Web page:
RealTime IT News

MCI Mollifies Re-org Plan Critics

MCI is a step closer to emerging from the largest bankruptcy in U.S. history, after Sprint and others withdrew objections to the troubled telecom's reorganization plan, court records show.

The dissenters, peeved that certain classes of creditors received special treatment under the proposal, were satified after MCI raised payouts.

In addition to Sprint , AT&T and 13 states, including California, New York, and Illinois, were among those protesting.

"The company expects to receive final confirmation of the plan in the next couple of weeks," MCI spokeswoman Julie Moore told internetnews.com

But the latest developments don't mean MCI is home free.

The Massachusetts department of revenue yesterday requested financial documents from former WorldCom CFO Scott Sullivan and the company's outside auditor KPMG to determine if the company owes corporate taxes. A spokesman for the agency was not immediately available for comment.

And although AT&T dropped its objection to the reorganization plan, it is still pursuing fraud charges related to MCI's method of routing calls.

Meanwhile, Ashburn, Va.-based MCI named Nancy Higgins as its "chief ethics officer." Higgins held a similar position with aerospace giant Lockheed Martin.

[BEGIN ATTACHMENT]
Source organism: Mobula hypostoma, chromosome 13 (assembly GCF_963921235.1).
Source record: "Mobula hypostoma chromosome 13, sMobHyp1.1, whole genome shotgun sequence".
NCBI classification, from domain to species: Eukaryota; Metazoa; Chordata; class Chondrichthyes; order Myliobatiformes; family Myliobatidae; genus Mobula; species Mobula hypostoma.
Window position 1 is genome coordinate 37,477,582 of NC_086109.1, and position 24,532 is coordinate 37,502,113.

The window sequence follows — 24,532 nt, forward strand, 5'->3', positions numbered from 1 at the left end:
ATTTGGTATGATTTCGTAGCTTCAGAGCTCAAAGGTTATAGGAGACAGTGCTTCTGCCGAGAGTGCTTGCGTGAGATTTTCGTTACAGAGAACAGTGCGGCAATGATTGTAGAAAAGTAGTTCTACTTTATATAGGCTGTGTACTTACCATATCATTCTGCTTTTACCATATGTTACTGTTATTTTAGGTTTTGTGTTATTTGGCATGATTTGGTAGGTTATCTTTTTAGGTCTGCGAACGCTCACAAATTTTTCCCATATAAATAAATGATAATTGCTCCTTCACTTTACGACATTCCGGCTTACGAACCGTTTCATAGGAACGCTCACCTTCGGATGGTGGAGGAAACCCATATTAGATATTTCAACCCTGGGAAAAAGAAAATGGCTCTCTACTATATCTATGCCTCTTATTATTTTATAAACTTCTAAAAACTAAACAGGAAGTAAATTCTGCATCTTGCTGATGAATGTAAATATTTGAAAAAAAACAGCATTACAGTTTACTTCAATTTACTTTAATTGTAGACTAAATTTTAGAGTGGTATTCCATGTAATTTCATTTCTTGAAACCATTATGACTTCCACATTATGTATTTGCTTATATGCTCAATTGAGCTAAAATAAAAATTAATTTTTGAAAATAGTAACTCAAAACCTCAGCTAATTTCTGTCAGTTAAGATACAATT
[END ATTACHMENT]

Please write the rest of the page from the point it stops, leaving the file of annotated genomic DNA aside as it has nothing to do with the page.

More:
The hiring is part of the company's effort to restore its tarnished image. At an industry conference in Boston last week, Richard Breeden, the man appointed to put MCI on ethical footing, blamed WorldCom's former CEO, managers and directors for the collapse of the company.

"Bernie Ebbers was as incompetent and unqualified to be a CEO as anyone who has ever held that post," Breeden said.

WorldCom directors, who gradually ceded power to Ebbers and overlooked or ignored fraud of historic proportions, did not escape Breeden's wrath either. Few could claim to be independent, he said. One was apparently only inserted in the post because he was Ebbers' neighbor.

A chief ethics officer, as well as company pledge and numerous accounting safeguards, are among the recommendations Breeden made for MCI as it tries to steer out of the largest bankrupcy in U.S. history.

If the company's plan receives a judge's approval, the company could be out of bankruptcy Jan. 2, 2004.